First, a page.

• Dopamine exacerbates mutant Huntingtin toxicity via oxidative-mediated inhibition of autophagy in SH-SY5Y neuroblastoma cells: Beneficial effects of anti-oxidant therapeutics.

    Publication Date: 01/12/2016 on Neurochemistry international
    by Vidoni C, Castiglioni A, Seca C, Secomandi E, Melone MA, Isidoro C
    DOI: 10.1016/j.neuint.2016.11.003

    Neuronal cell death in Huntington's Disease (HD) is associated with the abnormal expansions of a polyglutamine (polyQ) tract in the huntingtin protein (Htt) at the N-terminus that causes the misfolding and aggregation of the mutated protein (mHtt). Autophagy-lysosomal degradation of Htt aggregates may protect the neurons in HD. HD patients eventually manifest parkinsonian-like symptoms, which underlie defects in the dopaminergic system. We hypothesized that dopamine (DA) exacerbates the toxicity in affected neurons by over-inducing an oxidative stress that negatively impinges on the autophagy clearance of mHtt and thus precipitating neuronal cell death. Here we show that the hyper-expression of mutant (>113/150) polyQ Htt is per se toxic to dopaminergic human neuroblastoma SH-SY5Y cells, and that DA exacerbates this toxicity leading to apoptosis and secondary necrosis. DA toxicity is mediated by ROS production (mainly anion superoxide) that elicits a block in the formation of autophagosomes. We found that the pre-incubation with N-Acetyl-l-Cysteine (a quinone reductase inducer) or Deferoxamine (an iron chelator) prevents the generation of ROS, restores the autophagy degradation of mHtt and preserves the cell viability in SH-SY5Y cells expressing the polyQ Htt and exposed to DA. The present findings suggest that DA-induced impairment of autophagy underlies the parkinsonism in HD patients. Our data provide a mechanistic explanation of the DA toxicity in dopaminergic neurons expressing the mHtt and support the use of anti-oxidative stress therapeutics to restore protective autophagy in order to slow down the neurodegeneration in HD patients.

  • Correction: Systemic Delivery of Recombinant Brain Derived Neurotrophic Factor (BDNF) in the R6/2 Mouse Model of Huntington's Disease.

    Publication Date: 23/11/2016 on PloS one
    by Giampà C, Montagna E, Dato C, Melone MA, Bernardi G, Fusco FR
    DOI: 10.1371/journal.pone.0166102

    [This corrects the article DOI: 10.1371/journal.pone.0064037.].

  • Rasagiline for sleep disorders in patients with Parkinson's disease: a prospective observational study.

    Publication Date: 29/09/2016 on Neuropsychiatric disease and treatment
    by Schettino C, Dato C, Capaldo G, Sampaolo S, Di Iorio G, Melone MA
    DOI: 10.2147/NDT.S116476

    Rasagiline is a selective, irreversible monoamine oxidase B inhibitor that ameliorates the symptoms of Parkinson's disease (PD) by inhibiting striatal dopamine metabolism. There is also evidence that monoamine oxidase B inhibitors increase melatonin levels in the pineal gland and may have a beneficial effect on sleep disorders, which are a common feature in patients with PD.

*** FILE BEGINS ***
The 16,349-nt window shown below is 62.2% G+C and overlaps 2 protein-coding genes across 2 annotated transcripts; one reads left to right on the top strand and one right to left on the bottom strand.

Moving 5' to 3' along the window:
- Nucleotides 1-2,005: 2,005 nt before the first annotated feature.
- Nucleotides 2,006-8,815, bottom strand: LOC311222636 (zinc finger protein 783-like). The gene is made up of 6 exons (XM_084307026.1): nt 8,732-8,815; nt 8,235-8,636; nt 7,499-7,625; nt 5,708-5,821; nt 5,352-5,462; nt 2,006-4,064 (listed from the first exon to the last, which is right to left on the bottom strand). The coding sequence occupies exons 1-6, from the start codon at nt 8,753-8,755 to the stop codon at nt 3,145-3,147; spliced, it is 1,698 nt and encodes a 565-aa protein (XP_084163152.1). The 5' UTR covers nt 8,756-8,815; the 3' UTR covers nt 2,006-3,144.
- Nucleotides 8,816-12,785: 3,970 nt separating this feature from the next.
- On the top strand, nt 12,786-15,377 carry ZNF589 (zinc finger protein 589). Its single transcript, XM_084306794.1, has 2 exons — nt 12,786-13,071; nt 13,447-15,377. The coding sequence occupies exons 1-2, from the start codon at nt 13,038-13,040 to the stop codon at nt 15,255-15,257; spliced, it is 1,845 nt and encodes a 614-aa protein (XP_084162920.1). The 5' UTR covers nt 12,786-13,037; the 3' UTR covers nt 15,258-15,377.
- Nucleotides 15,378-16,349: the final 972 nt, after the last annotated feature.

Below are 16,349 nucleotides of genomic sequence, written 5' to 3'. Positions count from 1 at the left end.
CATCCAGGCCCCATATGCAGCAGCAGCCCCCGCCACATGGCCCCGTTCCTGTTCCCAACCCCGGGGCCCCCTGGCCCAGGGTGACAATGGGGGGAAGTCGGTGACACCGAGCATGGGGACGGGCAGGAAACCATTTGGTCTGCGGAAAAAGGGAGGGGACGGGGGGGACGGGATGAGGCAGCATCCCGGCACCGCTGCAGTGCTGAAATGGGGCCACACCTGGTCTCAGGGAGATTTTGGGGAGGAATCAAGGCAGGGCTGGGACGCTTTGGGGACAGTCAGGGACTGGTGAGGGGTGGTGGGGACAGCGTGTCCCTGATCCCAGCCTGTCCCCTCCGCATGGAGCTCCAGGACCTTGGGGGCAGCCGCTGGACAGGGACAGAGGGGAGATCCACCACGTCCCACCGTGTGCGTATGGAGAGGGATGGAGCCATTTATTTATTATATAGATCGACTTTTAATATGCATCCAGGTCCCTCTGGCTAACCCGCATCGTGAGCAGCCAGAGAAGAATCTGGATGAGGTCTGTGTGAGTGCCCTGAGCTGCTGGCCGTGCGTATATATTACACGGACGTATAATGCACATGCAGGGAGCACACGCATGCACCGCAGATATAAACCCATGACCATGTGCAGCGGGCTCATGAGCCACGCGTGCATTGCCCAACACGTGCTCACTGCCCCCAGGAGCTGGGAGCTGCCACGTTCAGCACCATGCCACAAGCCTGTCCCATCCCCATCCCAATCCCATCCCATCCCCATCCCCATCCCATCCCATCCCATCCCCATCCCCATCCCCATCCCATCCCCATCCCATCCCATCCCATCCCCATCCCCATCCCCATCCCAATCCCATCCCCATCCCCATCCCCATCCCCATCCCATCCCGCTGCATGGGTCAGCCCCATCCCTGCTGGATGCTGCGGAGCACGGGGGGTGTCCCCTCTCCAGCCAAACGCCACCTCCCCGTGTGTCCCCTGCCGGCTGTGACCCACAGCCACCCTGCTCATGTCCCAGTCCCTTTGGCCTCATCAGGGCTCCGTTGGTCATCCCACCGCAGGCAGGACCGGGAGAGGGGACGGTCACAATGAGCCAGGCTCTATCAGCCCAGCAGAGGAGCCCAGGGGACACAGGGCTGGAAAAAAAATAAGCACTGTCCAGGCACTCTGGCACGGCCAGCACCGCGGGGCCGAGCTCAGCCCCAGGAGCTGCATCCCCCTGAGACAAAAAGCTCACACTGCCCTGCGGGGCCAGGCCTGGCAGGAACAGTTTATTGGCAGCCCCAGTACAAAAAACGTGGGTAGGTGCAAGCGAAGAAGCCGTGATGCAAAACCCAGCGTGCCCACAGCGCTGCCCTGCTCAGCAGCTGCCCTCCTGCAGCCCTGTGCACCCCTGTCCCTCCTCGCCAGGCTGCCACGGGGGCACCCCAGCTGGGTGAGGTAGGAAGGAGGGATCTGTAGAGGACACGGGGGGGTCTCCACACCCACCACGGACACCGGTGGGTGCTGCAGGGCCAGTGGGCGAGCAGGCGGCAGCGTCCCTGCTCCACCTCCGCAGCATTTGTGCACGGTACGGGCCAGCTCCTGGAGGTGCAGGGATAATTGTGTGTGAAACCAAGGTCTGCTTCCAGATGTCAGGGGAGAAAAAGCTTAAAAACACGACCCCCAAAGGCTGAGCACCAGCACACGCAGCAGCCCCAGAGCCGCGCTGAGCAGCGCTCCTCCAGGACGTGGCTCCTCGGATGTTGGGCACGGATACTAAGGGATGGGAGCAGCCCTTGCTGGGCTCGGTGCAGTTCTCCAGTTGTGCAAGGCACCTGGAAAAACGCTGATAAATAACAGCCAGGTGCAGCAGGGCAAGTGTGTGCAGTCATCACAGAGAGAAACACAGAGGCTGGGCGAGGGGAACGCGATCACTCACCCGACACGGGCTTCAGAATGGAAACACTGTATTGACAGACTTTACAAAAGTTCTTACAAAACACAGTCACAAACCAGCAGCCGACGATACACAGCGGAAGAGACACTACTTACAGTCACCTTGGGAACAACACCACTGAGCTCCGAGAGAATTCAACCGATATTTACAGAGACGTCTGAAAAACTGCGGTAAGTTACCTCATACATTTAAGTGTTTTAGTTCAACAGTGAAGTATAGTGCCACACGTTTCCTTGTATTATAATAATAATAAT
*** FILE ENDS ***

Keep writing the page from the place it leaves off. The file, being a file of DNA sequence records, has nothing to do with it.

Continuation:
• The Role of Cathepsin D in the Pathogenesis of Human Neurodegenerative Disorders.

    Publication Date: 01/09/2016 on Medicinal research reviews
    by Vidoni C, Follo C, Savino M, Melone MA, Isidoro C
    DOI: 10.1002/med.21394

    In familial neurodegenerative disorders, protein aggregates form continuously because of genetic mutations that drive the synthesis of truncated or unfolded proteins. The oxidative stress imposed by neurotransmitters and environmental neurotoxins constitutes an additional threat to the folding of the proteins and the integrity of organelle membranes in neurons. Failure in degrading such altered materials compromises the function of neurons and eventually leads to neurodegeneration. The lysosomal proteolytic enzyme Cathepsin D is the only aspartic-type protease ubiquitously expressed in all the cells of the human body, and it is expressed at high level in the brain. In general, cathepsin D mediated proteolysis is essential to neuronal cell homeostasis through the degradation of unfolded or oxidized protein aggregates delivered to lysosomes via autophagy or endocytosis. More specifically, many altered neuronal proteins that hallmark neurodegenerative diseases (e.g., the amyloid precursor, α-synuclein, and huntingtin) are physiologic substrates of cathepsin D and would abnormally accumulate if not efficiently degraded by this enzyme. Furthermore, experimental evidence indicates that cathepsin D activity is linked to the metabolism of cholesterol and of glycosaminoglycans, which accounts for its involvement in neuronal plasticity. This review focuses on the unique role of cathepsin D mediated proteolysis in the pathogenesis of human neurodegenerative diseases.

  • A novel diagnostic method to detect truncated neurofibromin in neurofibromatosis 1.

    Publication Date: 01/12/2015 on Journal of neurochemistry
    by Esposito T, Piluso G, Saracino D, Uccello R, Schettino C, Dato C, Capaldo G, Giugliano T, Varriale B, Paolisso G, Di Iorio G, Melone MA
    DOI: 10.1111/jnc.13396